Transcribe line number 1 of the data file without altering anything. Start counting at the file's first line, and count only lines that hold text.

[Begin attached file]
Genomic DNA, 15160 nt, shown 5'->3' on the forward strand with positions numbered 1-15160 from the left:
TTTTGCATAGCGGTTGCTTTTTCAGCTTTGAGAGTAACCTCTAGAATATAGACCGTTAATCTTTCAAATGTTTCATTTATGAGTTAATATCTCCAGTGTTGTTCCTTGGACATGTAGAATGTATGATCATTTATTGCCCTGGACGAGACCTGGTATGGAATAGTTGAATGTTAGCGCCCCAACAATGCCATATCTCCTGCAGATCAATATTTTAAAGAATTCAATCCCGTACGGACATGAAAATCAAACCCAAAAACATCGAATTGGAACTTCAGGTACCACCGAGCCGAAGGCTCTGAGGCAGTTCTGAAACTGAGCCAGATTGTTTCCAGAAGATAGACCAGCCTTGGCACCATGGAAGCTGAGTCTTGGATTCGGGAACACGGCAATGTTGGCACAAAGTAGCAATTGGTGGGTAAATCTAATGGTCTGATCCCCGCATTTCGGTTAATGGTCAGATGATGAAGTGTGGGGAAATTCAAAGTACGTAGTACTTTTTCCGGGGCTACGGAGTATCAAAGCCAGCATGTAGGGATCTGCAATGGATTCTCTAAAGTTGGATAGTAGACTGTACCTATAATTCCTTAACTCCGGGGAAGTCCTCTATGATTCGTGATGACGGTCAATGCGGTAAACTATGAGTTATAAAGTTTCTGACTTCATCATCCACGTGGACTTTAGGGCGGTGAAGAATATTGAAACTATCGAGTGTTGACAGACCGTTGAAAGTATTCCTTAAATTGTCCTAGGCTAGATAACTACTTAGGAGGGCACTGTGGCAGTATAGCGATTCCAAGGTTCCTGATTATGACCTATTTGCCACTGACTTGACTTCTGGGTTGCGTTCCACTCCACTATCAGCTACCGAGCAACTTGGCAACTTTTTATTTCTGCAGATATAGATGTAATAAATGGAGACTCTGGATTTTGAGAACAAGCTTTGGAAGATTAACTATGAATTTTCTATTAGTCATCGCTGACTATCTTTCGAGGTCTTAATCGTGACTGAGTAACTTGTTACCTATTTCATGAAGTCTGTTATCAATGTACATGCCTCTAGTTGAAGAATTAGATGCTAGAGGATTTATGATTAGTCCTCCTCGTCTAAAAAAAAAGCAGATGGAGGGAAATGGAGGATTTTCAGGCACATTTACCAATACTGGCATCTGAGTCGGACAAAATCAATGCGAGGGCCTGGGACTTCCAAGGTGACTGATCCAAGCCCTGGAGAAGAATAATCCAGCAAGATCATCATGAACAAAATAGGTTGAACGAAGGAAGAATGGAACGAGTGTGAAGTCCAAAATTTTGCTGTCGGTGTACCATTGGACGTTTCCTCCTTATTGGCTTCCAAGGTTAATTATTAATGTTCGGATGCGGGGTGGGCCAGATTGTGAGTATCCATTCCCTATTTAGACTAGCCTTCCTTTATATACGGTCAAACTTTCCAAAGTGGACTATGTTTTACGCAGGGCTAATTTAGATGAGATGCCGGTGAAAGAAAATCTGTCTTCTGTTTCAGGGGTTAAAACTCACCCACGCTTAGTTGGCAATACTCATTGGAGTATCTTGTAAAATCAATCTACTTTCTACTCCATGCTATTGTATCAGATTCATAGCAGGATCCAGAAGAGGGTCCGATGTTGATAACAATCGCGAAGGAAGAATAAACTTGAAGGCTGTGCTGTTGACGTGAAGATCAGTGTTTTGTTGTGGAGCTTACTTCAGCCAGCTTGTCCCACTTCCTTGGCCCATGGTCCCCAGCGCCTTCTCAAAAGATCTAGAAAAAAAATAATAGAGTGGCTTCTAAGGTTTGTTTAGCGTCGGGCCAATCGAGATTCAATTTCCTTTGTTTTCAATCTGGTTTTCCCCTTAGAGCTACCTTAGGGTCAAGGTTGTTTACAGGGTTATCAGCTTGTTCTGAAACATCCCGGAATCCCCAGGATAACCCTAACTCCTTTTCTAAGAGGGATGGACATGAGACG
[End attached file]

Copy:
Genomic DNA, 15160 nt, shown 5'->3' on the forward strand with positions numbered 1-15160 from the left: